Can we define the feeling of the human through conversations with an AI? Something like a "confessional," disregarding human possibilities to lie.
Below, I have the categories joyful, sadness, anger, fear and affection. For each category, there are several words that can be in the texts that refer to it.
Joy: ( cheerful, happy, confident, happy, satisfied, excited, interested, dazzled, optimistic, relieved, euphoric, drunk, witty, good )
Sadness: ( sad, desperate, displeased, depressed, bored, lonely, hurt, desolate, meditative, defrauded, withdrawn, pitying, concentrated, depressed, melancholic, nostalgic )
Anger: ( aggressive, critical, angry, hysterical, envious, grumpy, disappointed, shocked, exasperated, frustrated, arrogant, jealous, agonized, hostile, vengeful )
Fear: ( shy, frightened, fearful, horrified, suspicious, disbelieving, embarrassed, embarrassed, shaken, surprised, guilty, anxious, cautious, indecisive, embarrassed, modest )
Affection: ( loving, passionate, supportive, malicious, dazzled, glazed, homesick, embarrassed, indifferent, curious, tender, moved, hopeful )
Phrase 1: "I'm very happy! It concludes college."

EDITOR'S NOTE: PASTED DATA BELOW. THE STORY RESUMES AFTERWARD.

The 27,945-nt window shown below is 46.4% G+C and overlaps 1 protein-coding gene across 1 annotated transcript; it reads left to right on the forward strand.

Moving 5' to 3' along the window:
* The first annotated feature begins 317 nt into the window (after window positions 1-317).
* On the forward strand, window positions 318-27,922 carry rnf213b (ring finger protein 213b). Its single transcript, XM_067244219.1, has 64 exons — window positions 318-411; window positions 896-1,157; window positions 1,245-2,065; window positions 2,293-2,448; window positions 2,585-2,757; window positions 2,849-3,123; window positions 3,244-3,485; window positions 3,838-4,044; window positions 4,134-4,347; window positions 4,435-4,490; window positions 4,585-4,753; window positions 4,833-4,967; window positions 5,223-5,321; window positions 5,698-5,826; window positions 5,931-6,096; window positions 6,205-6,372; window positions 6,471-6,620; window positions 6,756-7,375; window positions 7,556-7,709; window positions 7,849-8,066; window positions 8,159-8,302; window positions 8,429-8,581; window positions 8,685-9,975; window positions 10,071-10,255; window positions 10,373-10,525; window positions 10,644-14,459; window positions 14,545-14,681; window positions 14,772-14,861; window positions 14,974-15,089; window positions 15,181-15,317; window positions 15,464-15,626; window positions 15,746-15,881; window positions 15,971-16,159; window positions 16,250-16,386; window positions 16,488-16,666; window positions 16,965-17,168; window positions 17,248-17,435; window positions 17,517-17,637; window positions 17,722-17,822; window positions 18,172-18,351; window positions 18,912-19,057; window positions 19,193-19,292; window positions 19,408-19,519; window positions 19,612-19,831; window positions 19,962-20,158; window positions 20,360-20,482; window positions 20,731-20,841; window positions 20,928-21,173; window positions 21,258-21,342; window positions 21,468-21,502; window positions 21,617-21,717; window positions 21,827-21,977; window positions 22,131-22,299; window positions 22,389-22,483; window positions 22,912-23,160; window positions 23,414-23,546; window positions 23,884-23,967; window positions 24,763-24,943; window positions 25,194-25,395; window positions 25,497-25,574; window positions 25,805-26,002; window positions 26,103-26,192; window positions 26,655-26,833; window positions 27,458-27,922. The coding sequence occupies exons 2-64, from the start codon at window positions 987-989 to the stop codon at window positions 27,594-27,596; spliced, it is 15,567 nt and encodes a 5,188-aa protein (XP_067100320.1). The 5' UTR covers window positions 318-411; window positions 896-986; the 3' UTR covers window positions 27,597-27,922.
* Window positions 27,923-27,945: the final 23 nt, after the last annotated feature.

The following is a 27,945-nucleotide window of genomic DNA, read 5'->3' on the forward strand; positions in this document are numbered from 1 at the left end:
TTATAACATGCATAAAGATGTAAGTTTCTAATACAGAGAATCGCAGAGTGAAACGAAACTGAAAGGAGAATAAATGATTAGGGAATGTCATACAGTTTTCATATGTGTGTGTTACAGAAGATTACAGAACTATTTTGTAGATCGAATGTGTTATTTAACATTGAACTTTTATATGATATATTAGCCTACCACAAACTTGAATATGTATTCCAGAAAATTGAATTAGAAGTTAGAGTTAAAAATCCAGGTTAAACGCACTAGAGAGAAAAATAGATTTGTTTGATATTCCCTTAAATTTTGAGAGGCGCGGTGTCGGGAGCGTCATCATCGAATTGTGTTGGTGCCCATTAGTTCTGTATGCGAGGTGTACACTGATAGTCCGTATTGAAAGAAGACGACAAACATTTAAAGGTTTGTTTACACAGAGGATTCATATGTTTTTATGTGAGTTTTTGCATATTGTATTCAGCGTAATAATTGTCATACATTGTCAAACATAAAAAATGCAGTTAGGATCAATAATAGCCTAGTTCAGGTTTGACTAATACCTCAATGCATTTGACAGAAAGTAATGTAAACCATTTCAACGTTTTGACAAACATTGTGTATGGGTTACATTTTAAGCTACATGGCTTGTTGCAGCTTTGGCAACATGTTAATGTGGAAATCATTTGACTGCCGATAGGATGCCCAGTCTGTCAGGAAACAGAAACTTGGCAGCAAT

Categorization 1: - Joy (+1) - Sadness (-1)
Phrase 2: "I'm sad, my mother passed away."
Categorization 2: - Sadness (+1) - Joy (-1)
Phrase 3: "I met a girl, but I was ashamed."
Categorization 3: - Fear (+1)
Is this a clever way to follow and / or improve, or am I completely out of the way?
I see that there is a Google product that creates parsing according to the phrases. I do not know how it works, because I like to recreate the way I think it would work.
Remembering that this would not be the only way to categorize the phrase. This would be the first phase of the analysis. I can also identify the subject of the sentence, so we would know if the sadness is from the creator of the message or from a third party, in most cases.